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World Bank Warns of High Population Growth, Urges Multisectoral Approach

In a high fertility scenario, Tanzania's population is projected to swell to nearly 140 million by 2050. Putting excessive pressure on social services.

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Dar es Salaam. The World Bank launched its annual Tanzania Economic Update report on March 12, 2024, with a focus on overcoming demographic challenges while embracing opportunities. 

Unveiled at the Hyatt Hotel in Dar es Salaam, the report underscores that Tanzania’s population is poised to double every 23 years. In a scenario characterized by high fertility rates, the population is projected to swell to nearly 140 million by 2050. This serves as a cautionary signal, indicating an impending surge in demand for social services and employment opportunities.

The 2022 Population and Housing Census, Tanzania put Tanzania’s population to a total of 61.7 million. Therefore, by the year 2050, which is 26 years from now, it is estimated that the population will increase to 78.3 million people.

Providing some examples the report shows that, the annual cost of public education will rise from the current 3.3 percent of Gross Domestic Product (GDP) to 4.1 percent under the high fertility rate scenario but could drop to 2.9 percent under the low fertility scenario by 2061. 

Also, the total cost of vaccinating children and adolescent girls against HPV will range from US dollars 718 million under the low fertility scenario and US dollars 1.3 billion under the high fertility rate scenario in 2061. 

Due to this situation, the report has proposed that Tanzania implement policy changes aimed at ensuring that girls complete secondary education to reduce the number of those giving birth at a young age. Additionally, the report recommends an increase in family planning services and empowering women economically as well as calling for a national dialogue on the demographic agenda.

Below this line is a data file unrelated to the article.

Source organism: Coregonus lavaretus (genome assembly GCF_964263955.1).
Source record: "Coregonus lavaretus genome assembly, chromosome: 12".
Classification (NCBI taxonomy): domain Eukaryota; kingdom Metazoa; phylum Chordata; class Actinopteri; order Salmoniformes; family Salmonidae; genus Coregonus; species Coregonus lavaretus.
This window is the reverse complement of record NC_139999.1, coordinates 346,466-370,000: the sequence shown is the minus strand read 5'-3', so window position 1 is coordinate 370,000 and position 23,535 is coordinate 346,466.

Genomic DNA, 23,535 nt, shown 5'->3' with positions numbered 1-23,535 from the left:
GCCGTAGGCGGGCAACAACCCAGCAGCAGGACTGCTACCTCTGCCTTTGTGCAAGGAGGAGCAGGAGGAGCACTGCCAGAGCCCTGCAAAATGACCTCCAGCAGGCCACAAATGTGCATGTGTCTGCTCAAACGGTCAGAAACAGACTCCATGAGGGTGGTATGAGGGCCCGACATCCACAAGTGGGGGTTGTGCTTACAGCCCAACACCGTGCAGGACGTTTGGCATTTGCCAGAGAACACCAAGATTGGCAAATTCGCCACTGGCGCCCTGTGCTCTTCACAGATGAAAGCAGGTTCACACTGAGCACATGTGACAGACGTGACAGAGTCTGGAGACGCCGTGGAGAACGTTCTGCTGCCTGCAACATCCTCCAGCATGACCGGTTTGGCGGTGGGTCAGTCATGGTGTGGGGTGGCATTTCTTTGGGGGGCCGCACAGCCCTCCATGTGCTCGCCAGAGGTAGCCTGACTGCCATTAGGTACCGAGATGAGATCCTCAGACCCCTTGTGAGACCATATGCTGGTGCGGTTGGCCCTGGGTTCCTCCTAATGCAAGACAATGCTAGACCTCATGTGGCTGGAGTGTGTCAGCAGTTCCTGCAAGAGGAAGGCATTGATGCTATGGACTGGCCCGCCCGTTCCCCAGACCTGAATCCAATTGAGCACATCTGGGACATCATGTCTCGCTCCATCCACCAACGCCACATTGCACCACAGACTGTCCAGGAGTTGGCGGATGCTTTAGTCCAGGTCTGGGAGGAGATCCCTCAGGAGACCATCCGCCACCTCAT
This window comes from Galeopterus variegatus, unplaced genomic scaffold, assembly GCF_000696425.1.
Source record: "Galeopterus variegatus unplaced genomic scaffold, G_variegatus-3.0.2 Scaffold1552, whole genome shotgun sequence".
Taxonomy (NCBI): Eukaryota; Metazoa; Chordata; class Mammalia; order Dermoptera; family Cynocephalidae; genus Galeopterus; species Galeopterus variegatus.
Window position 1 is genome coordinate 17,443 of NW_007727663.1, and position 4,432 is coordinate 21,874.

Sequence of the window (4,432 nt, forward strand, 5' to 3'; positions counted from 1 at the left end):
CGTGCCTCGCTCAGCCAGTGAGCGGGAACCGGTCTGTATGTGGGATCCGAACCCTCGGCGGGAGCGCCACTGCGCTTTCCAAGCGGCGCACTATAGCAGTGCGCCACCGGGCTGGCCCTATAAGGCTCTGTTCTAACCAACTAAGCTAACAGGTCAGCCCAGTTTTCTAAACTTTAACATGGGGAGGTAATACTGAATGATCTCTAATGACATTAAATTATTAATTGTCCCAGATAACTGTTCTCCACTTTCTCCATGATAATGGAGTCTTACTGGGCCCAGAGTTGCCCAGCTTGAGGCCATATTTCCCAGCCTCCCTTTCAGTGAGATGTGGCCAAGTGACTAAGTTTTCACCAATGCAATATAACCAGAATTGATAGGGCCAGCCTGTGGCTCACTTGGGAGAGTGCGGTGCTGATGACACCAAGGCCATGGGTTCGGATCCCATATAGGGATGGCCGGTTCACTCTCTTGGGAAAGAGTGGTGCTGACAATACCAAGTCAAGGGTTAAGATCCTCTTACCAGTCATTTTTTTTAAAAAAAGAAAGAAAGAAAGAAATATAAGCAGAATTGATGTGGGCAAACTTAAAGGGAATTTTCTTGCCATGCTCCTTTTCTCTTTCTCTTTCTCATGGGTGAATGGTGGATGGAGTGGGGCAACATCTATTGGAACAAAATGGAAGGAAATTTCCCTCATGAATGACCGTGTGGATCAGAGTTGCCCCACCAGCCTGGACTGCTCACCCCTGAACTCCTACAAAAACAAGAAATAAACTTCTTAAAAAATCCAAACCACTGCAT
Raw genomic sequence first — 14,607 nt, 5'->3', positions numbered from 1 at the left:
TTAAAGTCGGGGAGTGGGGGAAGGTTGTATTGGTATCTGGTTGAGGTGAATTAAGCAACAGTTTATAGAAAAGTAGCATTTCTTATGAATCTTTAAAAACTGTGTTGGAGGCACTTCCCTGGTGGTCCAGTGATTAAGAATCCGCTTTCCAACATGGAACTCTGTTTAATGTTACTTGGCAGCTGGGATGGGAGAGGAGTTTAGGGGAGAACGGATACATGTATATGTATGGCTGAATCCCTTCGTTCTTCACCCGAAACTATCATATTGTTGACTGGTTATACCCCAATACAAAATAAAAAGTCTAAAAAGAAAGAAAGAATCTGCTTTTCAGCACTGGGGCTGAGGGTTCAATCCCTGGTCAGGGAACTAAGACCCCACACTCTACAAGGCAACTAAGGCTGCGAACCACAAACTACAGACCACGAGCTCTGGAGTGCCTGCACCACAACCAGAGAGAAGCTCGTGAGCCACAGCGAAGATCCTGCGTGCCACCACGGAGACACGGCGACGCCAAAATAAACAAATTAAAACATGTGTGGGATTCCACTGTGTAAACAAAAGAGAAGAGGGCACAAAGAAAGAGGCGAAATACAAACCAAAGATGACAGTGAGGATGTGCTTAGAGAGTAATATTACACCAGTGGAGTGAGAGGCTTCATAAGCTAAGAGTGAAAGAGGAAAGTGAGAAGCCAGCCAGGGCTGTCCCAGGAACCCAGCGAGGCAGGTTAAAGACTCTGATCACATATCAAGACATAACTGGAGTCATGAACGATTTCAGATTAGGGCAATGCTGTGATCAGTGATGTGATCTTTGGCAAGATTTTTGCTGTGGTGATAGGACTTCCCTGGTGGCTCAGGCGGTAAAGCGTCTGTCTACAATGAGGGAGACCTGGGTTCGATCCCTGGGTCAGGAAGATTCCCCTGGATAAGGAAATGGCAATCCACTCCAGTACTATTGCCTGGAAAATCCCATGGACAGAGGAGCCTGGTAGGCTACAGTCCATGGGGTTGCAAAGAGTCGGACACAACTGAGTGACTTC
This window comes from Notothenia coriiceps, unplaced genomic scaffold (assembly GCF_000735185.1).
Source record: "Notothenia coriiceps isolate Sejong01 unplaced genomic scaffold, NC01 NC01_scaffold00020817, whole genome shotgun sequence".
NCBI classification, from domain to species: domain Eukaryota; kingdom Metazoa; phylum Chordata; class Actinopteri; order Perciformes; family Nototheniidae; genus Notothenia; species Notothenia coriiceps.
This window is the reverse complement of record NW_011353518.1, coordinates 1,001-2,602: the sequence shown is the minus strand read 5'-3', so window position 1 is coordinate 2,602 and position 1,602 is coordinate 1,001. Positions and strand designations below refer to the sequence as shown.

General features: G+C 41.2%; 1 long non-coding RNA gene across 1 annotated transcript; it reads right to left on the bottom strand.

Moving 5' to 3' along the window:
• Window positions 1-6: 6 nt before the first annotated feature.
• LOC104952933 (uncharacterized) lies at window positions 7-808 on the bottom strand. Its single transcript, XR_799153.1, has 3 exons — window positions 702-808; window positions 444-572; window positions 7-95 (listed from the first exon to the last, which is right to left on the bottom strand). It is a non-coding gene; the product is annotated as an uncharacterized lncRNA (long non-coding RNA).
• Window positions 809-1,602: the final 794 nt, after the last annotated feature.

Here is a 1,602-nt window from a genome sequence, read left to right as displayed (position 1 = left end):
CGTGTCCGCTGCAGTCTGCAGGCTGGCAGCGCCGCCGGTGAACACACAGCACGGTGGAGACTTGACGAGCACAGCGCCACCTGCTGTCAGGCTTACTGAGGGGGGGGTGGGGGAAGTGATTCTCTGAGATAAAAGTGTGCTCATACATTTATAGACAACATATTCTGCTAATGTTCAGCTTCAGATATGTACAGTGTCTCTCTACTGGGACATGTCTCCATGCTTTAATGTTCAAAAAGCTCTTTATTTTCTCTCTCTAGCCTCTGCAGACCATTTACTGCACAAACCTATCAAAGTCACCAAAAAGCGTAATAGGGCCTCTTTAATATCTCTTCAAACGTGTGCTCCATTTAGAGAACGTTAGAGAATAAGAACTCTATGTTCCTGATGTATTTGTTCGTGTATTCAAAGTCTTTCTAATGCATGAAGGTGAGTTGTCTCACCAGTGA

The World Bank Country Director, Nathan Belete, highlighted the need to have multisectoral coordination in tackling demographic challenges. This includes collaboration of essential ministries such as finance, education, health, gender, and others. It also entails the involvement of religious and traditional leaders, civil societies, parliamentarians, and policymakers.

“The World Bank is committed to working with the government of Tanzania and all stakeholders both in mainland and Zanzibar along with our development partners to ensure Tanzania sees the opportunity to overcome demographic challenges for sustainable economic growth and development,” explained Mr Belete

“We believe that investing in the health, education, and skills of young people will provide a solid foundation for a thriving future,” Belete said.  

Economic situation 

The report also shows that despite the decline of the national poverty rate from an estimated 27 percent in 2022 to about 26.5 percent in 2023. The number of people living in poverty has increased to 15 million people in 2022.

This is mainly due to the impact of the COVID-19 pandemic and other global crises which forced more people to join in low-level agricultural production for their survival.

Moreover, while the economy is growing from 4.6 percent in 2022 to 5.2 percent in 2023, this growth is mainly driven by the service sector which employs a small number of the population. Agriculture which employs the majority of the population has faced some setbacks in 2023 due to floods and droughts which destroyed livestock and production farms.

Speaking during the launch of the report as the guest of honor, the Minister of the Office of the President for Planning and Investment, Kitila Mkumbo, stated that three-quarters of the population in the country, equivalent to 76 percent, are youth under the age of 35. Among them, 19 percent are students.

Mkumbo further explained that 65 percent of Tanzanians are also located in rural areas. Therefore, as a government, they are looking into plans that will target youth and people residing in rural areas.

“In the context of high fertility rate education remains the key in terms of going forward. Because we know that high education outcomes are related to low fertility rates.” 

“The government is once again prioritizing family education programs, reproductive health education programs. We were once champions of family planning in this continent and I think we are going back to that aspect,” Mkumbo concludes. 

Lukelo Francis is The Chanzo’s journalist from Dar es Salaam. He is available at lukelo@thechanzo.com 

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